ANGUS TAYLOR: Well that's an interim measure. Right now, there is no storage available almost anywhere in the world and that's not surprising because of COVID-19. That's one of the reasons why the oil price went negative, buyers couldn’t store it anywhere. Now, we, through our strategic relationship with the US, have the opportunity to store oil, crude oil, in their pre-existing storages they've had for many, many years. And over time what we want to do-

LISA MILLAR:  How much is the rent?

ANGUS TAYLOR: Well, the good news is, the good news is, without giving you commercial confidences, is that our relationship with the US is good and so it's obviously a very attractive rate. But the important point I make here is that over time-

LISA MILLAR:  So what's interim though? When you say interim?

ANGUS TAYLOR: Well over time, we want to build more storages here in Australia. We do need that. Now, our storages right now are creaking, they're full because of the collapse in demand. Our refiners have continued to produce fuel and use fuel, crude oil, and so we've, we're filling our storages, or we're very close to full for all of our storages. So we need more longer-term storages. We've been in discussions with the refineries in recent times to start looking at locations and the best way of increasing those stocks here in Australia. The alternative right now of the US is good one, they're a strong strategic partner. Obviously in the event of a disruption, they're about as good a partner as you could hope for and that's why we're getting started in that way, at a time which is absolutely historic because of the low prices.

LISA MILLAR: Low prices as well with energy, we're getting the reports out today that it's the lowest in four years. Are you confident all of that is being passed on to consumers, both domestic consumers and businesses?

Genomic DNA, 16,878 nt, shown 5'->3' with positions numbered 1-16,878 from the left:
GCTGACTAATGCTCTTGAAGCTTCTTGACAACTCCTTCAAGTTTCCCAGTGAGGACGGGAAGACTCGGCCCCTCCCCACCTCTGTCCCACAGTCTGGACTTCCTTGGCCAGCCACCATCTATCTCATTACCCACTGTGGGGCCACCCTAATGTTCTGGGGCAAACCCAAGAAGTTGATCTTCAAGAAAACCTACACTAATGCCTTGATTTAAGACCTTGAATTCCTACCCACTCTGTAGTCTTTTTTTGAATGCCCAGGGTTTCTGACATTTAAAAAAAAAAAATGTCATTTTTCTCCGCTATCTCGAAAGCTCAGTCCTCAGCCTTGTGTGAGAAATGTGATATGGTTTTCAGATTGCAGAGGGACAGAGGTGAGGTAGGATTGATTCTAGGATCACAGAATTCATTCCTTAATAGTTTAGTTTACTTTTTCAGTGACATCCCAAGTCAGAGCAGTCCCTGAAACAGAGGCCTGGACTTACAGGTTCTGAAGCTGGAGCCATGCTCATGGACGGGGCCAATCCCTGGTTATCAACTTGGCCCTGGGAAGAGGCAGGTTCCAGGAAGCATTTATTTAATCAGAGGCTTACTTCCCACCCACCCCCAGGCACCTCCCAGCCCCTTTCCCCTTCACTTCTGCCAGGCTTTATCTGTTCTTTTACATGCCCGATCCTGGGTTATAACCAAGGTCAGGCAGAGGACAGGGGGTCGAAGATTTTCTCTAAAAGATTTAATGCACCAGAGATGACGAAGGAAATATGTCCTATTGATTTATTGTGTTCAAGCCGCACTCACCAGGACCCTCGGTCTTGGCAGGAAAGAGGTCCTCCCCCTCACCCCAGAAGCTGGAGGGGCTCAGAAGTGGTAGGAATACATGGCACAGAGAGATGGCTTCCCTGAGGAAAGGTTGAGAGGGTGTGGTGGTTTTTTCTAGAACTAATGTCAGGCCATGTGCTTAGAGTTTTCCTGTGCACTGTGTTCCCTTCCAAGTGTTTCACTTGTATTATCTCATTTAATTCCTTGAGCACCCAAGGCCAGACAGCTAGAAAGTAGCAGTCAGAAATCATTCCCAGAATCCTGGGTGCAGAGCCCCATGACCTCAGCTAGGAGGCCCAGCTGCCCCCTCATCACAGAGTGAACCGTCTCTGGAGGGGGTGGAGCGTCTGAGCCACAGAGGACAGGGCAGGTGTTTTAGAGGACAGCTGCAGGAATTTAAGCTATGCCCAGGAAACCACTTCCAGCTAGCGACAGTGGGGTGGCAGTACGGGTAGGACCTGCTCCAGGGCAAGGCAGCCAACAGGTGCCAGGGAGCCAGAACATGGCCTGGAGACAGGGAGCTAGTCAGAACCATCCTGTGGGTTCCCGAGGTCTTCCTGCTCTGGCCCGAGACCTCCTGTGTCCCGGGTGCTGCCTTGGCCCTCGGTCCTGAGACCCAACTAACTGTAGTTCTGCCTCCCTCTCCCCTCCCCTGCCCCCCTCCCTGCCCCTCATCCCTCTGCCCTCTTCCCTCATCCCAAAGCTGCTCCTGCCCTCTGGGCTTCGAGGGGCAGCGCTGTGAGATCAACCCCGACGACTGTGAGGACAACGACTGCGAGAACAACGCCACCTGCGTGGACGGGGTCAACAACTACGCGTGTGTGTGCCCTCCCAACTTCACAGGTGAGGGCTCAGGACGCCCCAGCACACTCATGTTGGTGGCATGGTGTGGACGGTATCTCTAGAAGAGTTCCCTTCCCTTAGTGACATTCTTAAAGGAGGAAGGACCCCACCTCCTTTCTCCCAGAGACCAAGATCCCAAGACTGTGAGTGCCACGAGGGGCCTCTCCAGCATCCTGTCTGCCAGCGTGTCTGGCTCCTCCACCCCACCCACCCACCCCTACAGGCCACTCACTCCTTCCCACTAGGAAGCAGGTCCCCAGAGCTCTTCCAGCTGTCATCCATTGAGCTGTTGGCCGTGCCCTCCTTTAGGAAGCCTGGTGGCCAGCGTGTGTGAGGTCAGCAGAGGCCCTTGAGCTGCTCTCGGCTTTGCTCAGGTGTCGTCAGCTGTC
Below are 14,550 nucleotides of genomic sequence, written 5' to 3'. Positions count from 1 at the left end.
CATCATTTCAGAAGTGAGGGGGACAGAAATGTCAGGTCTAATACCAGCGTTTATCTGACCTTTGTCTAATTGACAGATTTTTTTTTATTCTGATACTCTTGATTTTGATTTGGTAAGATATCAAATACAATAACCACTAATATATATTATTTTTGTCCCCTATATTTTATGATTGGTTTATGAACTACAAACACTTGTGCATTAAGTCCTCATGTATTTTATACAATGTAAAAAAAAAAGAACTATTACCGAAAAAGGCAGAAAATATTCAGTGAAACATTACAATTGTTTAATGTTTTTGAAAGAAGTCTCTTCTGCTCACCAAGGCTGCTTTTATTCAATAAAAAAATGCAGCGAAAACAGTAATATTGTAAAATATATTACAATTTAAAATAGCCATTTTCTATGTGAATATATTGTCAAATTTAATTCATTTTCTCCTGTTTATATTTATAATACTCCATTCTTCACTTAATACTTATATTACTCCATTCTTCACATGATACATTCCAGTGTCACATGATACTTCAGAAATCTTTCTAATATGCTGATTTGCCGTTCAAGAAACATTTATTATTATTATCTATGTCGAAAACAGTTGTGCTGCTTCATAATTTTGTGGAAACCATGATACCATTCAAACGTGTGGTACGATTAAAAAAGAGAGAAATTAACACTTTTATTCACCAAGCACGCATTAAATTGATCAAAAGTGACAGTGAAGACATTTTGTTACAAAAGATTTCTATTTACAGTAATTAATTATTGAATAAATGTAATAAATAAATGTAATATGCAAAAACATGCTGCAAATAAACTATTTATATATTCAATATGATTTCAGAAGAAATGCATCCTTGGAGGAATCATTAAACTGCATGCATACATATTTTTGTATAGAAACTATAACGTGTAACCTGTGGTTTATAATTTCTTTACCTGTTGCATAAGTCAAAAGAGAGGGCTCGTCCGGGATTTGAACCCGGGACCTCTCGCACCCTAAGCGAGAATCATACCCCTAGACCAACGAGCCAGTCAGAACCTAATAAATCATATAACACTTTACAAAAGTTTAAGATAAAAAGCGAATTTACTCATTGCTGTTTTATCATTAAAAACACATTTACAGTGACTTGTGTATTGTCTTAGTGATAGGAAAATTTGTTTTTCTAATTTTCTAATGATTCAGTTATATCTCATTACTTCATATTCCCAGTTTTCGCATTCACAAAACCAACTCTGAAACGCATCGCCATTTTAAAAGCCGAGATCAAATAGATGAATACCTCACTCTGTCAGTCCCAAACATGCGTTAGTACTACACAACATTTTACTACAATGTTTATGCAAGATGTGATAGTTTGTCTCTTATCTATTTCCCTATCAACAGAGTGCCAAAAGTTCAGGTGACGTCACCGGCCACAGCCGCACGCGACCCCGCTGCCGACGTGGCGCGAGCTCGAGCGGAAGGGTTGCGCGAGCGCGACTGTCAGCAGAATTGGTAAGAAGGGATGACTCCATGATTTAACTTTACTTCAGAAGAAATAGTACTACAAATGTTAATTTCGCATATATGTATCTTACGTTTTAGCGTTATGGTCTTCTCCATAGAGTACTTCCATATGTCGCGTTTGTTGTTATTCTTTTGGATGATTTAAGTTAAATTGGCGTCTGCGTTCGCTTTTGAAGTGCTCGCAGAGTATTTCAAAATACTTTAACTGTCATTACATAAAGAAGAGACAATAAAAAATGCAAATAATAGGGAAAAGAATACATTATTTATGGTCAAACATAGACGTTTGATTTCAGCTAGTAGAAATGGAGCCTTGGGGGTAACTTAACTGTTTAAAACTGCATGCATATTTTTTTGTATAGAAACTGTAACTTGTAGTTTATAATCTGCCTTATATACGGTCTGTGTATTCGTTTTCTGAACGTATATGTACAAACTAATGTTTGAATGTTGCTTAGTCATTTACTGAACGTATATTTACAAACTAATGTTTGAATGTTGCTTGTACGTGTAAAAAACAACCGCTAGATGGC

ANGUS TAYLOR: Well, we want to see it passed on - there's no doubt about that. Consumers, depending on who they are, how big they are, will have contracts, pre-existing contracts. As those contracts turn over, we want to see these reductions pass through. They're very significant in both gas and electricity and they were occurring, Lisa, importantly, before the COVID-19 crisis came along.

LISA MILLAR:  These decreases. Yeah. When you say you want to see them, are you confident you'll see them?

ANGUS TAYLOR: Well the good news is that we put legislation through the Parliament only a short while ago which requires the electricity retailers to pass on substantial and sustained wholesale cost reductions. Those wholesale costs are about a 50 per cent or more of a bill, but around 50 per cent, up to 50 per cent for a typical household customer or small business customer - significantly more for a major industrial customer. So these are really significant cost reductions we're seeing. There is a legislative requirement now that this is passed on. The ACCC will be watching really closely. I've had discussions with the ACCC Chairman to ensure that we are monitoring this and we're ensuring there is compliance. But yes, we expect them to be passed on.

LISA MILLAR:  Angus Taylor, thanks for your time this morning.

ANGUS TAYLOR: Thank you for having me.